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Towing Safety 101: Best Practices for Hauling Trailers

When it comes to hauling trailers, safety should always be a top priority. Whether you’re towing a small utility trailer or a heavy equipment hauler, following best practices can make a significant difference in ensuring a safe and trouble-free journey.

Trailer Safety - Trailer Hitch Connection

Here are some essential towing safety tips to keep in mind:

  1. Know Your Vehicle’s Towing Capacity: Before hitching up your trailer, understand your vehicle’s towing capacity. Exceeding this limit can lead to reduced control, increased wear on your vehicle, and potential safety hazards.
  2. Proper Hitching: Ensure the trailer is securely attached to your vehicle’s hitch, using the appropriate hitch size and type. Double-check that safety chains are properly connected and crossed underneath the hitch.
  3. Balanced Loading: Distribute the load evenly within the trailer, placing heavier items lower and towards the front. Improper weight distribution can lead to swaying, instability, and difficulty in controlling your vehicle.
  4. Check Tire Pressure: Inspect both the trailer and vehicle tires, making sure they are properly inflated according to manufacturer recommendations. Underinflated tires can lead to poor handling and even blowouts.
  5. Braking Considerations: Larger trailers may require trailer brakes. Ensure they are functional and adjusted correctly to provide even and controlled braking between your vehicle and the trailer.
  6. Adjust Mirrors: Extend your side mirrors to get a clear view of both your vehicle and the trailer. This enhances your visibility and allows you to monitor traffic around you.
  7. Gradual Acceleration and Deceleration: Start and stop gently to avoid sudden jerks, reducing strain on the towing vehicle and minimizing the risk of swaying.
  8. Mind Your Speed: Adhere to speed limits and drive at a safe, controlled pace. High speeds can exacerbate trailer sway and make it harder to react to unexpected situations.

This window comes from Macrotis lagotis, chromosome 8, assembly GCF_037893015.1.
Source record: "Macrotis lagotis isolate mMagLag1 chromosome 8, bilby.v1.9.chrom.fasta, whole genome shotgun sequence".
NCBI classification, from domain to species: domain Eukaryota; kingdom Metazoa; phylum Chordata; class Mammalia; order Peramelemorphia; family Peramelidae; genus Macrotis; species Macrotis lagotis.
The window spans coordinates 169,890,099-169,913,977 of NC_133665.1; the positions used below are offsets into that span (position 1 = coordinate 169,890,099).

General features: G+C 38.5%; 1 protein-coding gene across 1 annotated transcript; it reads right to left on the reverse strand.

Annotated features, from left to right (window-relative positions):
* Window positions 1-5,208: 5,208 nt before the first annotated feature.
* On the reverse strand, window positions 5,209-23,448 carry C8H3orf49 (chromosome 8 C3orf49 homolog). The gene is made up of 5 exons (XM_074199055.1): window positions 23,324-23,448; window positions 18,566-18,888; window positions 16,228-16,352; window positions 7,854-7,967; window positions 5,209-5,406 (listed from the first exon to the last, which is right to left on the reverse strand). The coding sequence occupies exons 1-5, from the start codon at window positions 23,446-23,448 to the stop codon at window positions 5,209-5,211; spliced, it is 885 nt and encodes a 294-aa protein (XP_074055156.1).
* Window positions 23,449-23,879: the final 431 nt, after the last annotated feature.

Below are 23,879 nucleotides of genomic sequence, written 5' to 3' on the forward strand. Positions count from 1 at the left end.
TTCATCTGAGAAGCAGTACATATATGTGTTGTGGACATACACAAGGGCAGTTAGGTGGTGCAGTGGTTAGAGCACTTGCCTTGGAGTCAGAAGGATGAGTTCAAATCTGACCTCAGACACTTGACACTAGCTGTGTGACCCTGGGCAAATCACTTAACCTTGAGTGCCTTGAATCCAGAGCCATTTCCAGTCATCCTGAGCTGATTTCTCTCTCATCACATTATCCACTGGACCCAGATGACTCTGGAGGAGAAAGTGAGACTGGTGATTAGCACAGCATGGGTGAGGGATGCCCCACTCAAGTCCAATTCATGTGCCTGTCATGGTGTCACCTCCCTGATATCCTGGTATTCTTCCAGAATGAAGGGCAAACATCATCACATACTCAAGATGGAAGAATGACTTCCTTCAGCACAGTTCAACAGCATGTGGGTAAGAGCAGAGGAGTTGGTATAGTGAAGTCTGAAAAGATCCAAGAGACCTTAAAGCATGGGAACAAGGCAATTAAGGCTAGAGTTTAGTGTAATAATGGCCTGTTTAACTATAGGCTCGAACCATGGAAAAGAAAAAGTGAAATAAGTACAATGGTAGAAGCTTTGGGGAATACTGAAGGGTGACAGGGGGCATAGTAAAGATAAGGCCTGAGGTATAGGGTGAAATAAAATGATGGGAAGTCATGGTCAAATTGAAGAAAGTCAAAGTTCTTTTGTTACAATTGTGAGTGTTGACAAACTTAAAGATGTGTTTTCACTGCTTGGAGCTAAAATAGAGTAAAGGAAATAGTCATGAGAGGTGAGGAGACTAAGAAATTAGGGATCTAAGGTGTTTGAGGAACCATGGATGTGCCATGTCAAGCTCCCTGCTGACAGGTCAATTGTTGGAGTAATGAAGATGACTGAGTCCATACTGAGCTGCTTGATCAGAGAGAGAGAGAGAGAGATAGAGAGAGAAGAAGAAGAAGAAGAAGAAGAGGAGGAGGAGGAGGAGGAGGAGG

9. Maintain a Safe Following Distance: Give yourself extra room to brake and maneuver, considering the additional weight and stopping distance required when towing.
  10. Practice Parking: Find an open space to practice parking, reversing, and turning with the trailer. This can help you become comfortable with the trailer’s handling characteristics.

By following these towing safety best practices, you’ll not only protect yourself, your passengers, and other road users but also ensure that your trailer and towing vehicle remain in good condition. Remember, a little preparation and caution go a long way in making your towing experience safe and stress-free.

About Felling Trailers, Inc.

Felling Trailers is a family-owned and operated Full Line Trailer Manufacturer located in Central Minnesota. Started in 1974, Felling Trailers, Inc. has grown from a small shop to a factory and office complex that today covers over 441,000 square feet. Felling’s pride and differentiation is its customized trailer division. Its engineers utilize the latest Industry leading design techniques, and its experienced metal craftspeople use cutting-edge technology to turn its customers’ conceptual trailer needs into tangible products. Felling has been providing innovative trailer solutions to the transportation industry for nearly 50 years. Felling Trailers’ current capabilities allow them to provide a high-quality product that is distributed across North America and internationally. Felling Trailers, Inc. is an ISO 9001 Certified Quality Management System Company, WBENC-Certified WBE, and an Equal Opportunity Employer.

For more information, contact 1.800.245.2809, [email protected], or visit us on the web at You can also follow us on Twitter (@FellingTrailers), Facebook (Felling Trailers, Inc.), and Pinterest.

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